On this particular day they were shooting a scene set in the home of a fictional writer named Peter Van Houten, who is Hazel’s favorite author but who turns out to be kind of a jerk. When Boone called action, Woodley, who is in reality a healthy and relatively extroverted 22-year-old, somehow sank into herself and became thin and pale and quiet and 16. (It helped that Ansel Elgort, who plays Augustus, is 6 ft. 4 in. She looked tiny next to him.) The scene called for Hazel to tell Van Houten, played by Willem Dafoe in soiled pajamas, “Go f-ck yourself!” She delivered the line 10 times in 10 different ways. Then they did an extra take where she told him to go to hell, in case they needed a version for TV.

For Green part of the appeal of being on set is the company. Writing novels is a solitary pursuit: if there’s a collaborative element to it, it’s between writer and reader, two people who generally never meet. “You never get to see that collaboration happen,” Green says. “It all happens alone in their room and you’re not there. And if you were there it would be superweird, like watching someone sleep or something. Here I feel that collaboration you have with readers, except I get to witness it and be part of it.”

Though witnessing it can be a little uncanny. “It’s like I’m hallucinating something I imagined six years ago,” Green says. “So it’s like an extremely delayed hallucination.” One crucial scene in the book takes place at the Anne Frank House in Amsterdam, and even if you’re not the author, it’s a bit surreal to walk into a darkened warehouse in Pittsburgh and find a meticulous, full-scale reproduction of Anne Frank’s home inside it. Witnessing it can also be upsetting: making The Fault in Our Stars brought back some of the raw emotions that inspired the book in the first place. “I think the first thing that I saw was Hazel’s house,” Green says. “When they opened the door–I f-cking cried. I was thinking a lot about Esther, because Shai with her puffy cheeks looks a little like Esther with the cannula–it’s very difficult to describe.”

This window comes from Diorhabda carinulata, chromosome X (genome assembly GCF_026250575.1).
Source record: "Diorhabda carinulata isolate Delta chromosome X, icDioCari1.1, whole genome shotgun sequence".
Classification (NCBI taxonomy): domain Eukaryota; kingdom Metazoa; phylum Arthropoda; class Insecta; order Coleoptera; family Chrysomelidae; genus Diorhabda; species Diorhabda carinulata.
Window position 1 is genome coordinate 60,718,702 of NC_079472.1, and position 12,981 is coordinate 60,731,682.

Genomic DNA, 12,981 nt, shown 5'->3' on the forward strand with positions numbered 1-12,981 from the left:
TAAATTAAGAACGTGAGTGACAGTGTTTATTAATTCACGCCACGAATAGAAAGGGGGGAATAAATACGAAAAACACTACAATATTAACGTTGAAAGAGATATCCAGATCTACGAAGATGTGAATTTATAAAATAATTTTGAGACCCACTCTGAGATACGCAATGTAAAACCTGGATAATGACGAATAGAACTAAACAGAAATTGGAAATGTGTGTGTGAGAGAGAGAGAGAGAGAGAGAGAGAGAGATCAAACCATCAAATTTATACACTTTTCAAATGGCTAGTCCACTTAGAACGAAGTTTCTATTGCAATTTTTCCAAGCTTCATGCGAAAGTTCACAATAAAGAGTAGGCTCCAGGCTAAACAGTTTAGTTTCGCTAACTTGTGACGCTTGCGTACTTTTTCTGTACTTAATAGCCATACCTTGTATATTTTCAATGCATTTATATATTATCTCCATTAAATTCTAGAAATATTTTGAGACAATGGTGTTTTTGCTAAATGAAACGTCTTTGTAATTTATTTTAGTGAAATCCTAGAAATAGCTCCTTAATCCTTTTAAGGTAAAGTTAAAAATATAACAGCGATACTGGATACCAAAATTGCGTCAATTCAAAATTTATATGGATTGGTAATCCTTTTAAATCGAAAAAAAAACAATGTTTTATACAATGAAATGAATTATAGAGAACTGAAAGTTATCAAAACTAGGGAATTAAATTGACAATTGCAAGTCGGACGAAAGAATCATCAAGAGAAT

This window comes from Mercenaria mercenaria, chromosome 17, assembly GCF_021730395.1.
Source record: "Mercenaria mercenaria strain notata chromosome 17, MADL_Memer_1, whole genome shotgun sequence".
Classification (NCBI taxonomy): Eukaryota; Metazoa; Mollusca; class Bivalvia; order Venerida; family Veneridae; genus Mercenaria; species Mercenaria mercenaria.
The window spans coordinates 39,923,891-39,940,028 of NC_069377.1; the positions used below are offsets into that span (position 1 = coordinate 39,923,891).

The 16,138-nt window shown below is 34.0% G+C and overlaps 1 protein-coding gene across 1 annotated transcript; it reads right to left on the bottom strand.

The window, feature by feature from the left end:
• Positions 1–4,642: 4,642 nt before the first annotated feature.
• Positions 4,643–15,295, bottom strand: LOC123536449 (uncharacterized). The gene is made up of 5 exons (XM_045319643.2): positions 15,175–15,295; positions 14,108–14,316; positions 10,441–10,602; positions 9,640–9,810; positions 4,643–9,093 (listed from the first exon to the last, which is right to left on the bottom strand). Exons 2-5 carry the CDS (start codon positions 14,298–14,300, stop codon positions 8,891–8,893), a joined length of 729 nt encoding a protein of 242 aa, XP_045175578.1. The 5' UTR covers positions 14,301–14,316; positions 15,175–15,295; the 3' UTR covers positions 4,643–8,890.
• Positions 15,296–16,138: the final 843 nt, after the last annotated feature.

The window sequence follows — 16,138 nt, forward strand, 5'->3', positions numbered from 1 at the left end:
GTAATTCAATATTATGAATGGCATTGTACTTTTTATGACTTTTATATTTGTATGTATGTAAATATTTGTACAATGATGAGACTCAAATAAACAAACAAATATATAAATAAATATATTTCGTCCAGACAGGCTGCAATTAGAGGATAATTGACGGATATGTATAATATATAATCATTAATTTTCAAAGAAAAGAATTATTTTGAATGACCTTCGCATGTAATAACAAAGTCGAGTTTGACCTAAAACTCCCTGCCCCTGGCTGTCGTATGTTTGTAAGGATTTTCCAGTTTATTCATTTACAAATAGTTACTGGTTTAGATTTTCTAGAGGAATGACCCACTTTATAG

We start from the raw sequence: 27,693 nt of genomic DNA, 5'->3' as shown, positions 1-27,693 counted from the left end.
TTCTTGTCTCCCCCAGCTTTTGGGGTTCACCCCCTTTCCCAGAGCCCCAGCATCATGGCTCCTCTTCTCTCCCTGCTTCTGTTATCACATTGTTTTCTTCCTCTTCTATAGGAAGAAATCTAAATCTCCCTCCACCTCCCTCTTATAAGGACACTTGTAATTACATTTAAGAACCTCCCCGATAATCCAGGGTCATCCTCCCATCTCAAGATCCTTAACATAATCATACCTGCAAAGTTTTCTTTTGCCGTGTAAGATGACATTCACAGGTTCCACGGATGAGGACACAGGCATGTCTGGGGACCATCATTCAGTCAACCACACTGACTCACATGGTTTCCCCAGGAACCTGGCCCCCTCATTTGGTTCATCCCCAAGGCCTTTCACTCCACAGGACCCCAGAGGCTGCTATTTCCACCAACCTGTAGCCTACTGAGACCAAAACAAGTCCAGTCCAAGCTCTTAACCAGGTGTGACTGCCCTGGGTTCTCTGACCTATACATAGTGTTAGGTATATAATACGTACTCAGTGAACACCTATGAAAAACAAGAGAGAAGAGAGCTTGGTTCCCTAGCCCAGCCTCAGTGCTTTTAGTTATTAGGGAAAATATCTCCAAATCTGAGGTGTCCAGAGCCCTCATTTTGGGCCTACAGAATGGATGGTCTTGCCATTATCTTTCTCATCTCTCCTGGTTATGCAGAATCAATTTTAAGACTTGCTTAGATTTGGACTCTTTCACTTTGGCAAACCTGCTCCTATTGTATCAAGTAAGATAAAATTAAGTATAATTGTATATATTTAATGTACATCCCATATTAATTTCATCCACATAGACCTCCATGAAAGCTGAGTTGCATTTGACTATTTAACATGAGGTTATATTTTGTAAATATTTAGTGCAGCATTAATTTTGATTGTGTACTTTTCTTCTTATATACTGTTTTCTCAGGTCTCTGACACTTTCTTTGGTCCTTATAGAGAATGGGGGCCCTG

In fact, if there’s one thing everybody agreed on about Green’s role on set, it’s that it involved a lot of crying. “He’s encouraging,” says Boone. “Mostly he’s crying behind the monitors. Like I showed him the first cut of the throwing-eggs scene at Monica’s car and he laughed uproariously the whole time and then cried at the end. And then he asked to see it two more times.” Green confirms this, up to a point. “Here they think I’m such an emotional person,” he says. “I really don’t cry that often. But I do cry every day when I’m on the set. They make fun of me. Nat Wolff”–who plays Isaac, Augustus’ best friend–“said, ‘John Green cries at a good meal.’ And that’s not true! That’s not a fair assessment at all.”

The actors studied him for whatever bits of himself he put in his characters, which they could then take and use in their own performances. “Until I met John I didn’t really understand the tone and the voice of Augustus,” Elgort says. “This superconcise, supersmart way that’s so witty but not annoying. Once I heard John talk, it made sense to me.” Green also functioned as something like the movie’s conscience. After a take, people often glanced over at him to get his reaction, to confirm that what they were doing matched up with what was in his mind. “If you’re getting something wrong, he doesn’t say much,” Godfrey says, “but there’ll be a look on his face where you’re a little bit like, O.K., what’s up? And he’ll say it.”

Green, though, insists he hardly ever overruled anybody on set. The only example he can come up with is the time he tried to get Elgort to take off his Knicks cap, because–as is made quite explicit in the book–Augustus doesn’t like basketball. But it turned out Elgort wasn’t in costume. He just happened to be wearing a Knicks cap that day. It stayed on.

If Green had a job on set, it may just have been to radiate his particular brand of enthusiasm. It was to be John Green. “Everyone has their biggest fan on set when John is here,” Woodley says. “He is my biggest fan, he is Ansel’s biggest fan, he is Josh Boone’s biggest fan, he is the boom operator’s biggest fan.” In between takes, Green met Dafoe for the first time, and they rapidly established that Dafoe’s parents lived near the house in Florida where Green grew up, and one sensed that before long Green would be Dafoe’s biggest fan too.

As the world’s ultimate authority on the work of John Green, he’s in a position to say, You got it right. “The problem with movie sets is that everybody has an important job,” Green says, “and that job naturally comes with some stress. But I don’t have an important job at all here. And when they’re all like, ‘This take, that take, this take, that take,’ I’m like, ‘But you know what? They were all pretty good though.'”

This appears in the June 09, 2014 issue of TIME.